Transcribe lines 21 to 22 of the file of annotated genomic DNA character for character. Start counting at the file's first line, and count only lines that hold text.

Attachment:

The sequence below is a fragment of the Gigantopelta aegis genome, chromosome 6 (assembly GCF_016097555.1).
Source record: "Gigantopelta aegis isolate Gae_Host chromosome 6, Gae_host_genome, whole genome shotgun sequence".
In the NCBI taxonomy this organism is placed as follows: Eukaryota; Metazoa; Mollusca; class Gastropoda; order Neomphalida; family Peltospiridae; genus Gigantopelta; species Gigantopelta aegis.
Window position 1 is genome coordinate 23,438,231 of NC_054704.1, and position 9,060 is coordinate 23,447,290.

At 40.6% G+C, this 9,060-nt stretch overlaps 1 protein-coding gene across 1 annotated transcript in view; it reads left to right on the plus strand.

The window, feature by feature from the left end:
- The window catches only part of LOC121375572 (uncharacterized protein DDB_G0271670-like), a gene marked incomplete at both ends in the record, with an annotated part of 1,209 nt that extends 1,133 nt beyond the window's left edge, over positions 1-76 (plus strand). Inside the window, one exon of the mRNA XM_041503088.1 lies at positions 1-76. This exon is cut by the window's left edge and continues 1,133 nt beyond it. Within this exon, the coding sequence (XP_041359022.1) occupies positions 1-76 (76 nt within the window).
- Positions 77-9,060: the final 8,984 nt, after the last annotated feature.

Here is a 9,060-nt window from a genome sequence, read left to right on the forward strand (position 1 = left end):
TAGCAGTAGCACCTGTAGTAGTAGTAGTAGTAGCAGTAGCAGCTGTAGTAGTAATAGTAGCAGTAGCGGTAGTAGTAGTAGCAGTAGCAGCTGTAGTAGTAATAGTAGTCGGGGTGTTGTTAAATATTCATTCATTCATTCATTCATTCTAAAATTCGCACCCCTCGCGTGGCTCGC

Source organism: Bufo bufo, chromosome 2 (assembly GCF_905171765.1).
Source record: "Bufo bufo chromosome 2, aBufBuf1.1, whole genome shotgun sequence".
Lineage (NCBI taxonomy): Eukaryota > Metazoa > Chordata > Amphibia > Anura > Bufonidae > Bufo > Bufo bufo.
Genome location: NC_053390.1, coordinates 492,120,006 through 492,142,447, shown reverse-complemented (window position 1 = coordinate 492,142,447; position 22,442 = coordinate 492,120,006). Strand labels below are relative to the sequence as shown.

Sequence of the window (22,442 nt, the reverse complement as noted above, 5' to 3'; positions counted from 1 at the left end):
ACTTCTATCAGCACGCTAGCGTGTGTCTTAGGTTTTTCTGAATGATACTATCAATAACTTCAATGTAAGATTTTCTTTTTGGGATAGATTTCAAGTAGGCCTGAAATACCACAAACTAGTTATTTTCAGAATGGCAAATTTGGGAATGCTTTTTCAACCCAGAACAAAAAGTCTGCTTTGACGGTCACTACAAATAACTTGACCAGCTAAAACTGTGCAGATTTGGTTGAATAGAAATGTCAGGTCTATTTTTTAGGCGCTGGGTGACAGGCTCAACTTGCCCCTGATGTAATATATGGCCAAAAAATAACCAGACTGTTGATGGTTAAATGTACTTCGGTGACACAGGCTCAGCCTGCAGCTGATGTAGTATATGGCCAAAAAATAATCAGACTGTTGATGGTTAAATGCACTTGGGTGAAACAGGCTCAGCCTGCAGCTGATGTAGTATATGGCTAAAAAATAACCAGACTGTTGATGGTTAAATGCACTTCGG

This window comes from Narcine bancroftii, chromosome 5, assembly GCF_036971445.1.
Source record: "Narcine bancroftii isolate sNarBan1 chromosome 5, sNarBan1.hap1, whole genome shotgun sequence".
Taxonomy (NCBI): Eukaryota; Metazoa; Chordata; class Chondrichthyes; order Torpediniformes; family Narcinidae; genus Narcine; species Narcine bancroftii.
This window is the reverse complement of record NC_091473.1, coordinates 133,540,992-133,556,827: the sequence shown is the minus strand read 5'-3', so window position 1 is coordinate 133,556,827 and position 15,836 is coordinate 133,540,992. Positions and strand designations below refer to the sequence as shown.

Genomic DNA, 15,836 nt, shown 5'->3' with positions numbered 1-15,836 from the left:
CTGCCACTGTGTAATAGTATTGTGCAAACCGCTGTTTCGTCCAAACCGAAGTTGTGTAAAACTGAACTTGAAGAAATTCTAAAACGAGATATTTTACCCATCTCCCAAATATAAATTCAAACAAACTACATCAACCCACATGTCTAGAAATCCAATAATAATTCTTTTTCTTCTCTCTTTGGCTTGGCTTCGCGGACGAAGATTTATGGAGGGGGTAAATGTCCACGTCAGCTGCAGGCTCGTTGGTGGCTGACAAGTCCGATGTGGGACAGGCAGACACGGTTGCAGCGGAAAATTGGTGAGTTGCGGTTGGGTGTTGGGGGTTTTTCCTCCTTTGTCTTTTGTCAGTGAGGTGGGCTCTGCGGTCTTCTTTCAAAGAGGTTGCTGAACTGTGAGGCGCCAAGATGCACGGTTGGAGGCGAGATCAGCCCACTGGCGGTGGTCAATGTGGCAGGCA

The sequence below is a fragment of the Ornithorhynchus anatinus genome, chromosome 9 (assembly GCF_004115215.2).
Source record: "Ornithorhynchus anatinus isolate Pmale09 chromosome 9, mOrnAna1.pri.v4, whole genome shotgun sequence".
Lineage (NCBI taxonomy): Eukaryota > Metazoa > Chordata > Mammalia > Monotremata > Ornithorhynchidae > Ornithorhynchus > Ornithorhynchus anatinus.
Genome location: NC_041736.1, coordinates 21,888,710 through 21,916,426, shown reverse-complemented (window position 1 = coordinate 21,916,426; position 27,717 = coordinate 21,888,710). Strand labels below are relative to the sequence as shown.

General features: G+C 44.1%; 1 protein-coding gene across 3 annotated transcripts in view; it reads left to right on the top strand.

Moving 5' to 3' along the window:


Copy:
Genomic DNA, 15,836 nt, shown 5'->3' with positions numbered 1-15,836 from the left:
CTGCCACTGTGTAATAGTATTGTGCAAACCGCTGTTTCGTCCAAACCGAAGTTGTGTAAAACTGAACTTGAAGAAATTCTAAAACGAGATATTTTACCCATCTCCCAAATATAAATTCAAACAAACTACATCAACCCACATGTCTAGAAATCCAATAATAATTCTTTTTCTTCTCTCTTTGGCTTGGCTTCGCGGACGAAGATTTATGGAGGGGGTAAATGTCCACGTCAGCTGCAGGCTCGTTGGTGGCTGACAAGTCCGATGTGGGACAGGCAGACACGGTTGCAGCGGAAAATTGGTGAGTTGCGGTTGGGTGTTGGGGGTTTTTCCTCCTTTGTCTTTTGTCAGTGAGGTGGGCTCTGCGGTCTTCTTTCAAAGAGGTTGCTGAACTGTGAGGCGCCAAGATGCACGGTTGGAGGCGAGATCAGCCCACTGGCGGTGGTCAATGTGGCAGGCA